In my last article I hinted about investigating the use of an open source tool in support of my current employment. I won’t go into details about the use case itself but I will gladly describe the tool and its potential. First, a little background.
As noted in previous articles, a large part of my work the past several years has been in information management, specifically product and application configuration. I’ve so far had the pleasure of leading and supporting work on two major enterprise rollouts of workflow solutions, each employing different commercial offerings and approaches to implementation.
The first project addressed a huge gap in product data and change management for consumer products development. PTC Windchill was selected for the workflow solution based on its own strengths and helped by the fact that PTC product engineering applications were already in use.
The next project at a later employer involved replacing a claims handling application with a true process workflow solution. Serena Business Mashup (SBM) was selected over competing products due to its rich feature set and seemingly unlimited extensibility. I found the development environment (Mashup Composer) to be flexible, powerful and intuitive.
Both projects were very successful in streamlining and improving the ability of stakeholders to view end-to-end processes and manage events in their domains. The commercial products involved proved their value although expenses were certainly significant.
An Open Alternative
In my current employment I am once again faced with the need to improve management of an enterprise activity, except that the prevailing economic decline prevents the sort of corporate funding that had been required for the other two projects. This led me to search for low cost or even free solutions.
I found several tools that looked promising, but just about every search highlighted one in particular: the open source ProcessMaker. Glowing write-ups such as this one by Python Developer’s Journal gave the impression that this free tool just might be close enough to WindChill or SBM to significantly improve our change management process.
The Short Take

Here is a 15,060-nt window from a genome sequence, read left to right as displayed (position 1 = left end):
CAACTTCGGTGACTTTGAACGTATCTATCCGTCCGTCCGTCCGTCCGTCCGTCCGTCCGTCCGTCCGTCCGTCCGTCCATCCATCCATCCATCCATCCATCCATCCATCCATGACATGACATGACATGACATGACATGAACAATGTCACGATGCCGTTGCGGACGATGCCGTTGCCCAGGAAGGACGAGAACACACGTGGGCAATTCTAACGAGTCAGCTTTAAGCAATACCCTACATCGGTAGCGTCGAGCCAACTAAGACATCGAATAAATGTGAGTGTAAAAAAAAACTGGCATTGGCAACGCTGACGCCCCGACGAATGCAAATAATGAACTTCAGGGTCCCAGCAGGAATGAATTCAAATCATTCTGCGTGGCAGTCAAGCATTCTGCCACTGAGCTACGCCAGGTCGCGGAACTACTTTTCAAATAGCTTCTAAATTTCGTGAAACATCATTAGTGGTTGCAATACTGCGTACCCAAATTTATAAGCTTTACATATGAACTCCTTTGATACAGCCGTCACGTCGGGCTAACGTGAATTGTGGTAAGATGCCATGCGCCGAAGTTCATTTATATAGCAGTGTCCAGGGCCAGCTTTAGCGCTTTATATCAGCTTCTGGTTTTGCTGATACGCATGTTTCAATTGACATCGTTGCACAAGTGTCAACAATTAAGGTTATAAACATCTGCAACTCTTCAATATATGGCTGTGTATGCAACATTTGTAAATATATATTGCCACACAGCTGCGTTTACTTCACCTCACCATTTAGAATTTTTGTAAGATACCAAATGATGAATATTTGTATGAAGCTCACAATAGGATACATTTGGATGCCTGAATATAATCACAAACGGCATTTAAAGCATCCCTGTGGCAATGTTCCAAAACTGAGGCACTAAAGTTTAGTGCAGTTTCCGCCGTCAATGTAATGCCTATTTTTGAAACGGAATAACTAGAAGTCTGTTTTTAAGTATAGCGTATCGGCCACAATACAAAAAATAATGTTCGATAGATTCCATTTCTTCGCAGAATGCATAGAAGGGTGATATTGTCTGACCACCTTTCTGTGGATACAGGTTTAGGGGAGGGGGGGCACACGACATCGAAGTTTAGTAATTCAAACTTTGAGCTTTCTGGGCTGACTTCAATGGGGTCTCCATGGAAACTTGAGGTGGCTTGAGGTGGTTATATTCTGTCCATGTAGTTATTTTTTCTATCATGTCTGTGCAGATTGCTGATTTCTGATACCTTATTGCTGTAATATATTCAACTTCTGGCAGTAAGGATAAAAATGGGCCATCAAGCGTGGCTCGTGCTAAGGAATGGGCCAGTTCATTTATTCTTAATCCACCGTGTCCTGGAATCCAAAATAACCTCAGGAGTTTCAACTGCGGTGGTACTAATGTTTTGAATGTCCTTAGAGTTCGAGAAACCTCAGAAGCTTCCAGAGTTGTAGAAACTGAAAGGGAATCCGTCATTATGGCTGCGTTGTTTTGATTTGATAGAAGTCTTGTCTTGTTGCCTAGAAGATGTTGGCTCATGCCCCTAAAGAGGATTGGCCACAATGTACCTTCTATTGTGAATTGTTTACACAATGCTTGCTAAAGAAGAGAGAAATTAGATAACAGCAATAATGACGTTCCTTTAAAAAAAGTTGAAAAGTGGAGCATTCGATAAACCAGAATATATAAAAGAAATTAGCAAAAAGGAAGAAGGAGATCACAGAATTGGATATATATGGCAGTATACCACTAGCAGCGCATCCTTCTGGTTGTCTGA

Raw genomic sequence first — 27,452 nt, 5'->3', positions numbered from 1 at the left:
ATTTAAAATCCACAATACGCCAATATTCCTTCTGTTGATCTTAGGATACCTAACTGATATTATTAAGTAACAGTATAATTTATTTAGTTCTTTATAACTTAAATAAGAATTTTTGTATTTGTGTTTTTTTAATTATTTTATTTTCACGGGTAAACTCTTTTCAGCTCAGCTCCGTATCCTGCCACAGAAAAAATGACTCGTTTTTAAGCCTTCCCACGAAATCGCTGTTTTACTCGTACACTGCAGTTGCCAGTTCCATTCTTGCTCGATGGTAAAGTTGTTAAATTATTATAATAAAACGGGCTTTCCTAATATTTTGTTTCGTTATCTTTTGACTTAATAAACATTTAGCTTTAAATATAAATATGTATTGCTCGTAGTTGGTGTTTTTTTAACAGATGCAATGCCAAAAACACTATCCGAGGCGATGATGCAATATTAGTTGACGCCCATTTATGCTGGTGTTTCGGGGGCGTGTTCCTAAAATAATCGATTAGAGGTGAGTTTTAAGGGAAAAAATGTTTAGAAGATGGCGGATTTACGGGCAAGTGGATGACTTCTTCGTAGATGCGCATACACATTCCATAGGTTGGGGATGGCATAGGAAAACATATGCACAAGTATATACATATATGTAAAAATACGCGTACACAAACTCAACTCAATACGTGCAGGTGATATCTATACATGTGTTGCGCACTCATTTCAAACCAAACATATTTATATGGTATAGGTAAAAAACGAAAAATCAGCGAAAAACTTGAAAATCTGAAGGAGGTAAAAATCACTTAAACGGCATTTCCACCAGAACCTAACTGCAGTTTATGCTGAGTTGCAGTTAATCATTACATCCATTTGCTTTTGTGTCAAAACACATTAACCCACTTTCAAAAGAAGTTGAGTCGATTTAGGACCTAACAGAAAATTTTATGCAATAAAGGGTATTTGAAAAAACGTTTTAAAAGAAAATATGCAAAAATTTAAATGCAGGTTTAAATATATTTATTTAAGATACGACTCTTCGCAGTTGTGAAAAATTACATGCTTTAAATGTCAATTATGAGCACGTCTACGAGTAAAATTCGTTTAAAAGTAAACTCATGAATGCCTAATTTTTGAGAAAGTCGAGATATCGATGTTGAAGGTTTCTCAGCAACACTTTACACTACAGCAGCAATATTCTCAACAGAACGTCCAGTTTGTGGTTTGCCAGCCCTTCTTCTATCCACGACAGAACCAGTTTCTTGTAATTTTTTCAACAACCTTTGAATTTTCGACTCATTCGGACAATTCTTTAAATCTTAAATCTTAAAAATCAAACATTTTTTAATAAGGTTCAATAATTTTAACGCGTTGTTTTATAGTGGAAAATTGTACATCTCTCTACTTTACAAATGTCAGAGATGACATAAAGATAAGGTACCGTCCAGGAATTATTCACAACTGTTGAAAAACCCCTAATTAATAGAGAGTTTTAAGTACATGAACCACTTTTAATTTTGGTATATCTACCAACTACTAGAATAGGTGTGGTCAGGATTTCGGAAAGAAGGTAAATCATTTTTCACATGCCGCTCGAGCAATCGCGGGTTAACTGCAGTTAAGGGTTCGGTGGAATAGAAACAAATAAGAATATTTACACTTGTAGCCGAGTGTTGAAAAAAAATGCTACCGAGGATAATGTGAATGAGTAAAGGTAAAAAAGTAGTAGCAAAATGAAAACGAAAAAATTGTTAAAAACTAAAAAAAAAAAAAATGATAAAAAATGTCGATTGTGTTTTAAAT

ProcessMaker is 100% web-based and managed at popular open source hoster SourceForge. The PM website states that its code “… is licensed under the GNU Affero General Public License version 3”. It is provided in Windows and Linux versions.
I downloaded and installed the latest Windows version (1.2-2865) to my work laptop running XP. The installation included MySQL and the Apache web server. The first installation attempt hung up on the Apache portion at the end, but the second try went smoothly. I’m not sure what happened (or didn’t happen) the first time.
I’ve barely explored what ProcessMaker can do and yet so far I am impressed. While its mashups have not yet reached the number that one can access for Serena’s offerings, the same potential is there and hopefully the open source community is already at work developing more to be shared. ProcessMaker supports Web Service Definition Language (WSDL), enabling a process developer to integrate numerous off-the-shelf applications that provide similar access.
The interface is clean and fairly easy to navigate. However, I could see immediately that I’ll have to read the documentation and/or follow tutorials before being able to develop a useful process model. Still, by sheer intuition alone I was able to create a new user, associate him with a group, install a sample weather report mashup and run the activity successfully. This speaks well for the UI design.
I did find some minor but obvious phrasing issues in some areas, possibly reflecting ProcessMaker’s international heritage (Colosa has offices in New York, Bolivia and Peru and partners with a Danish IT firm) but they were not showstoppers. Indeed, even in my untrained fumbling I did not run into anything that raised any real concerns.
ProcessMaker has recently brought data table creation and management to its set of features, bringing it closer to its commercial peers. I’m eager to test this particular addition and see how it stacks up against Mashup Composer’s robust equivalent.
WindChill was the first purely Internet-architectured data management and collaboration tool, so by now (version 9.1) it’s very mature. Too much time has passed since I worked with WindChill so I couldn’t do a post mortem justice. I do recall that it easily handled everything we threw at it and integrated well with our other enterprise systems… SAP, BPCS et al. It’s strictly a commercial offering.
Serena’s Business Mashup solution certainly has the power to wire together any silos across an enterprise landscape. Serena has taken a hybrid approach in this space, offering a closed commercial product supported by a growing collection of popular user-developed mashups.
ProcessMaker, however, is completely free and open so that the developer community can create and push upstream additions and improvements not only to mashups but also the core product. Colosa, the group behind ProcessMaker, charges only for training, hosting and other support.
There’s nothing wrong with PTC’s and Serena’s commercialization of course but lately I’m coming to believe more and more that ProcessMaker’s open mode is that of the future… assuming of course it reaches the critical mass necessary to attract enough mashup developers. My initial take is that it definitely has the potential.
I plan to continue exploring that potential and expect to do at least one more general follow-up once I’m more familiar with the product… hopefully soon!